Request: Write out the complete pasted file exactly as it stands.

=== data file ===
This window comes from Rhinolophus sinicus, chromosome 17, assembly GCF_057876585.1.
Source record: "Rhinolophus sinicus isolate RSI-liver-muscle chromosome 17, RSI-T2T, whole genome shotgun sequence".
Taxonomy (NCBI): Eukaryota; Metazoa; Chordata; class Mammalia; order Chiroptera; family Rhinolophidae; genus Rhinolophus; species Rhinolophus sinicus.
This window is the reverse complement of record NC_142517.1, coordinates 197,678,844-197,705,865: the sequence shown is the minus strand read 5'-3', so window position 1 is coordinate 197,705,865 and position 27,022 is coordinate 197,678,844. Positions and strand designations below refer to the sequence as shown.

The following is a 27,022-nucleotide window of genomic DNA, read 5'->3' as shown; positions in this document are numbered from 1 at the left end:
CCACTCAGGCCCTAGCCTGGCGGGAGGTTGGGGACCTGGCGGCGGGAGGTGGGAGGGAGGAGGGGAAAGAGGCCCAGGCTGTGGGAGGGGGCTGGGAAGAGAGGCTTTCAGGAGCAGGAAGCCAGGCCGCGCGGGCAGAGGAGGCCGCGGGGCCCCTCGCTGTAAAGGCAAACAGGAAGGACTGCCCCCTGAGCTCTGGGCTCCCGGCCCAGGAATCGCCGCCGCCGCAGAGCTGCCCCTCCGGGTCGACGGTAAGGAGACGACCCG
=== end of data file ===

This window comes from Rhinolophus sinicus, chromosome 17, assembly GCF_057876585.1.
Source record: "Rhinolophus sinicus isolate RSI-liver-muscle chromosome 17, RSI-T2T, whole genome shotgun sequence".
Taxonomy (NCBI): Eukaryota; Metazoa; Chordata; class Mammalia; order Chiroptera; family Rhinolophidae; genus Rhinolophus; species Rhinolophus sinicus.
This window is the reverse complement of record NC_142517.1, coordinates 197,678,844-197,705,865: the sequence shown is the minus strand read 5'-3', so window position 1 is coordinate 197,705,865 and position 27,022 is coordinate 197,678,844. Positions and strand designations below refer to the sequence as shown.

The following is a 27,022-nucleotide window of genomic DNA, read 5'->3' as shown; positions in this document are numbered from 1 at the left end:
CCACTCAGGCCCTAGCCTGGCGGGAGGTTGGGGACCTGGCGGCGGGAGGTGGGAGGGAGGAGGGGAAAGAGGCCCAGGCTGTGGGAGGGGGCTGGGAAGAGAGGCTTTCAGGAGCAGGAAGCCAGGCCGCGCGGGCAGAGGAGGCCGCGGGGCCCCTCGCTGTAAAGGCAAACAGGAAGGACTGCCCCCTGAGCTCTGGGCTCCCGGCCCAGGAATCGCCGCCGCCGCAGAGCTGCCCCTCCGGGTCGACGGTAAGGAGACGACCCG